What you missed while getting ready for the Angry Birds television series….
Knicks 93, Heat 88: It seems weird to say this, but the Knicks won this with defense. They clearly came in with a plan to focus on LeBron James, not let him beat them. He finished with 24 points but on 7-of-24 shooting.
NBA teams can usually take away one option of the opposition when they focus on it. The problem for the Heat is that without Chris Bosh serving as a hub for their offense, working things inside-out, the sets have become listless. There was far too much isolation, not enough ball movement. And not enough transition, which is foolish considering the Heat had gone with small ball. Dwyane Wade adjusted better with 34 points on 22 shots.
The Knicks were struggling plenty as well — they shot 36 percent for the contest — but in the fourth quarter their threes started falling, including a shot by Landry Fields to seal the victory. Under pressure the Knicks adjusted to the sloppy game better.
The energy at MSG for games like this is unmatched. Can’t wait to see playoff games there.
Mavericks 111, Rockets 106: Exactly what you expect from Dallas — Tyson Chandler leading the way with 21 and seven guys in double digits.
This looked like a cakewalk with Dallas up 18 after one and 22 early in the third. Then the Rockets came back on a huge run to make a game of it. Luis Scola played like it was a FIBA game and dropped 30. Then just like it was against the Clippers a couple nights ago, it was J.J. Barea that changed things with his energy off the bench. Barea had 10 in the fourth quarter and Dallas held off the Rockets.
Boston 88, Portland 78: The Trail Blazers are really struggling to score and this would have been a blowout had it not been for the 19 Celtics turnovers. With the injuries the Blazers just can’t score enough, especially with a Celtics defense that made it a rough night for LaMarcus Aldridge. Portland shot just 37 percent overall and 25 percent from three.
As of tomorrow, training camps around the league open, and all the focus goes to the 2016-17 season.
For fun, let’s look back one more time at last season — the 50 top circus shots of last season.
Stephen Curry driving the lane and throwing up prayers once he draws contact (and hitting them), there is Russell Westbrook throwing the inbounds pass off an opponent’s back, and so much more. Enjoy. Then let’s get on with next season.
Kevin Garnett intimidates people. In the machismo-fueled world of professional sports nobody comfortably admits they were intimidated, but in the wake of Garnett announcing his retirement, a number of players stepped forward to say exactly that. And that KG trashed talked them fearlessly.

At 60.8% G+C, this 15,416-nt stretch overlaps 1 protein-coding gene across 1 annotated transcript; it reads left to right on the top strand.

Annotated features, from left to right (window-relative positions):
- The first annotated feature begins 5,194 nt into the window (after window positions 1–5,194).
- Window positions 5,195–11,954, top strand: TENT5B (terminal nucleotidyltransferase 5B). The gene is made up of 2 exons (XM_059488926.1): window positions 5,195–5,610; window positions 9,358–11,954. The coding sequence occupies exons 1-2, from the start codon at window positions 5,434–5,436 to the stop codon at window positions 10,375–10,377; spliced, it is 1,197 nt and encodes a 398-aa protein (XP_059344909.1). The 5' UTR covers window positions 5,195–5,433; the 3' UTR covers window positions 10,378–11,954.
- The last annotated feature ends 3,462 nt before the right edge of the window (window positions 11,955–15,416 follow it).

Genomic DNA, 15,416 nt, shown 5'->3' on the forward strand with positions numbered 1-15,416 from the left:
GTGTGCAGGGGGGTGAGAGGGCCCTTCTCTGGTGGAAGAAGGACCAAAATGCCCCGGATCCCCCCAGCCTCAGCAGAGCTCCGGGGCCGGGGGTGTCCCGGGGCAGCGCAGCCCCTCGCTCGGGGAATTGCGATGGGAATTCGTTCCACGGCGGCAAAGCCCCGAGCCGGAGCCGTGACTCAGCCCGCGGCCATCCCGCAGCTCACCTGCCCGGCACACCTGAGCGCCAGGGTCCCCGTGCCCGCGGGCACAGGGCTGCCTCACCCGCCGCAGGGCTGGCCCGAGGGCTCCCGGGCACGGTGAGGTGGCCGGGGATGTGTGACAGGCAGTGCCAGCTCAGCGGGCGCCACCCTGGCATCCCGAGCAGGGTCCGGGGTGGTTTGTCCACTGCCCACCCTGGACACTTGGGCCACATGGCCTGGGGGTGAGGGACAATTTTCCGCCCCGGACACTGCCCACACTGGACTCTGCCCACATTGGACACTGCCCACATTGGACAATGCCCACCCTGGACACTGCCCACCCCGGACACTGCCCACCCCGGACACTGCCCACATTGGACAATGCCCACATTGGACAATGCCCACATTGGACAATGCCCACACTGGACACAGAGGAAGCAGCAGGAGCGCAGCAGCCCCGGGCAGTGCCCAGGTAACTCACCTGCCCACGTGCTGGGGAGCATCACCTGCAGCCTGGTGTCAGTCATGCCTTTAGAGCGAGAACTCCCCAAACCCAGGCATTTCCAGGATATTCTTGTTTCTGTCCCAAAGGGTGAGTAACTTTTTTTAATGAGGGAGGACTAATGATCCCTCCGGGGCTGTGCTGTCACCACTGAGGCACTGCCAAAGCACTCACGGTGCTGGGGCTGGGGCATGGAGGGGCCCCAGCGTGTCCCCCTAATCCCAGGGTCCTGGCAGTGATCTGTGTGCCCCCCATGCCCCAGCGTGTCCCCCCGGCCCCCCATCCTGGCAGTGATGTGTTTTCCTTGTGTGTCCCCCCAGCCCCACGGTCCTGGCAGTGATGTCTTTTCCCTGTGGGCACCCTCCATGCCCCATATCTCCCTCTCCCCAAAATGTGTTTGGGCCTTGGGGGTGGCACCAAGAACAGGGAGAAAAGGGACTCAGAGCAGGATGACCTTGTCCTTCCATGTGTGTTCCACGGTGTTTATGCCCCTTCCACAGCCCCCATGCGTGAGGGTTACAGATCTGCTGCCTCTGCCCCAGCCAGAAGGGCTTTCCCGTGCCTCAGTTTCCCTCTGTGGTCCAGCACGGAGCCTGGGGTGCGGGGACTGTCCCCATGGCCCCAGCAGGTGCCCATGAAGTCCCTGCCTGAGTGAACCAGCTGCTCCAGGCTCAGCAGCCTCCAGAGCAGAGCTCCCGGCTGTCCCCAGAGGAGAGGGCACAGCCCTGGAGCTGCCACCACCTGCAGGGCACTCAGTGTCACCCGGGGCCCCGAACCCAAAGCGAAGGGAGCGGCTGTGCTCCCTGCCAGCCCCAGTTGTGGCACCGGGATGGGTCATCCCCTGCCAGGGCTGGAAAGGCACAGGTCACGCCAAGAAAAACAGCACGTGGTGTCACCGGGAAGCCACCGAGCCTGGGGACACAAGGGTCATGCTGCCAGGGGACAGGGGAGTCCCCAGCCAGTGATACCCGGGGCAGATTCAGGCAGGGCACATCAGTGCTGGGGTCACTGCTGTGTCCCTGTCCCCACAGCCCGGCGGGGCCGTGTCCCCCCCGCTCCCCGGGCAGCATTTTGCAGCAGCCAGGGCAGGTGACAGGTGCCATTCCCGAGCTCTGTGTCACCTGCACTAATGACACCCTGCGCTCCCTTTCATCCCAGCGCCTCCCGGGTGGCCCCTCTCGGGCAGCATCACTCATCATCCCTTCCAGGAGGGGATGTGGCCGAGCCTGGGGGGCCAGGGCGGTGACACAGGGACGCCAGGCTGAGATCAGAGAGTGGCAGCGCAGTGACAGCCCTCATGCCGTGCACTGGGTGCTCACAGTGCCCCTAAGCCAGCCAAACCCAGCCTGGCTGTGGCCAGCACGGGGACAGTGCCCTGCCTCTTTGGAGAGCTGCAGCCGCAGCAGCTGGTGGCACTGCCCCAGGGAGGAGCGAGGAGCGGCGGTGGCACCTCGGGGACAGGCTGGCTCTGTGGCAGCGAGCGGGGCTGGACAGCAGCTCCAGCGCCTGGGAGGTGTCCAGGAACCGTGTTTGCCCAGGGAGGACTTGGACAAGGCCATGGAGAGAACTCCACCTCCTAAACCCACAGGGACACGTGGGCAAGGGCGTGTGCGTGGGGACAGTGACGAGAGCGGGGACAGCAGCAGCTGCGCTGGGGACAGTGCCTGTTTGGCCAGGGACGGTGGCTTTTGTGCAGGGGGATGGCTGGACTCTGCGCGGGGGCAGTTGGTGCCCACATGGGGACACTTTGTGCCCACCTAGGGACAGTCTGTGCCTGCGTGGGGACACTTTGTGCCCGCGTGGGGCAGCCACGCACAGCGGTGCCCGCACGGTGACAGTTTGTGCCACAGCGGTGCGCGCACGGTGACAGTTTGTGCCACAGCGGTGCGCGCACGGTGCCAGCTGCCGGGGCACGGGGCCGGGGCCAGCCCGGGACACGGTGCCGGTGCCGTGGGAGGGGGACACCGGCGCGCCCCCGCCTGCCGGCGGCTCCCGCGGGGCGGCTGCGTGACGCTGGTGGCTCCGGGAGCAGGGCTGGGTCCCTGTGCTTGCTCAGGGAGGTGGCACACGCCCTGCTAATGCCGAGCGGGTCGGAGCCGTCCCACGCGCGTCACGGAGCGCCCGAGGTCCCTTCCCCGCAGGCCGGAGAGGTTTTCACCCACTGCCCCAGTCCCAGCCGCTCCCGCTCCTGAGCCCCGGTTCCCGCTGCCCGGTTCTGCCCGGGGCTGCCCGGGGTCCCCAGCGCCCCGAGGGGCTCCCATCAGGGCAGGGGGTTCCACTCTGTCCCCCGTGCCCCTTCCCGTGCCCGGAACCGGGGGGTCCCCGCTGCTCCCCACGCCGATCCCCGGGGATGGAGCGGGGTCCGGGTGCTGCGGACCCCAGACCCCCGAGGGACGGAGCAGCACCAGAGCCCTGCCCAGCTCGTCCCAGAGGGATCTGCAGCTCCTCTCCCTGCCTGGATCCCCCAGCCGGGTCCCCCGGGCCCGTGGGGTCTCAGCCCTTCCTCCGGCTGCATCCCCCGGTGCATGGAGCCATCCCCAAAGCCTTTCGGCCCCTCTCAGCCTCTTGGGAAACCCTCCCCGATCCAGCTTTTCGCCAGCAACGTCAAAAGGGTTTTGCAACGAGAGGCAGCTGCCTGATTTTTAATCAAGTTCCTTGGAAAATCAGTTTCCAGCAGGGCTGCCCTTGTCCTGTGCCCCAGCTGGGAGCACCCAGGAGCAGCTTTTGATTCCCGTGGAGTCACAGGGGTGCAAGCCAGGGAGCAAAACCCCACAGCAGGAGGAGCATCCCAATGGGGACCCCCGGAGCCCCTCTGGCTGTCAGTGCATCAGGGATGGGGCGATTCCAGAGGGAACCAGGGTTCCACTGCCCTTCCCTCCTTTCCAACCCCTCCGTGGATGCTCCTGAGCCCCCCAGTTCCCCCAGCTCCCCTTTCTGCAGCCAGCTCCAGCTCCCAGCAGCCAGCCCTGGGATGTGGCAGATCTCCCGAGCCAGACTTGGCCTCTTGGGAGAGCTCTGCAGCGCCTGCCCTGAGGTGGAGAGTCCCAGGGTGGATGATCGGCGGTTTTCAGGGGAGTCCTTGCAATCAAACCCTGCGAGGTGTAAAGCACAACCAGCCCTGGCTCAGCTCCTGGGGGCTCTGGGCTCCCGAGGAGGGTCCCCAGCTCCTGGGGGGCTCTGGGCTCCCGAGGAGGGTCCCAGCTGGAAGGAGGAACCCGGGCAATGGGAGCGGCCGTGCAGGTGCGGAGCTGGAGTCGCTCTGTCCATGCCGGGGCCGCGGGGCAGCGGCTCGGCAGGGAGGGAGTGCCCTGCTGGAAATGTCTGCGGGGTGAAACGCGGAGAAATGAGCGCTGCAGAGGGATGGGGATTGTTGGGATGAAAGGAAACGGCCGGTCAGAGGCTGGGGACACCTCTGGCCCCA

Oklahoma City’s Steven Adams found a way to avoid that — tell KG he didn’t speak English.
Adams was lucky, KG had a reputation for going harder at foreign-born players with his trash talk and intimidation. Then again Adams is not the kind of guy prone to be intimidated.
Athletes are injecting themselves into the needed national conversation about race, violence, and policing in this nation. That has taken some very public forms, including LeBron James, Chris Paul, Dwyane Wade and Carmelo Anthony speaking at the ESPYs, and Colin Kaepernick taking a knee during the national anthem and leading others to do so. Some NBA players likely will follow Kaepernick’s lead.
Pistons coach/GM Stan Van Gundy likes seeing players speak out.
A couple of his Detroit players — Reggie Jackson and Marcus Morris — said they backed the 49ers quarterback. Here is what the never shy Van Gundy said about all of it, via Vincent Ellis of the Detroit Free Press.
“I’m encouraged by the fact of what some of those guys stood up and did at the ESPYs and had a conversation,” Van Gundy said. “I’m really proud of the fact that we have guys that not only see the problem, but want to try to do something about it…
“To me, in some ways, (police brutality is) just the most visible to focus on and it goes to deeper inequities in our criminal justice system, our education system so there’s so much to focus on,” Van Gundy said. “I think it’s great that we have players that want to be part of that conversation, and a lot of players that want to go beyond the conversation and be part of the solution.”
Van Gundy has been telling his players part of that solution is to vote.
The players union and NBA sent out a release saying they wanted to work together to create positive change, but details are still vague on what that might be. The only thing we know for sure as we head into the NBA season — with as divided a nation and election as anyone can remember as a backdrop — is that some NBA players are going to try and keep the conversation going.
It was the last game of the group stage of the 2000 Olympic basketball tournament at the Sydney Olympics, the USA was taking on France, another USA win on its way to another gold medal.
But what we all remember is this one play — Vince Carter dunking over the 7’2″ French center Frederic Weis.
Best. Dunk. Ever.
Weis was never the same.
In an impressive career — two-time All-NBA, eight-time All-Star, hours and hours of crazy highlights — this is always going to be the highlight at the top of the list. So we will use the anniversary of this dunk to look at it one more time.
Hat tip to nitramy at NBA Reddit.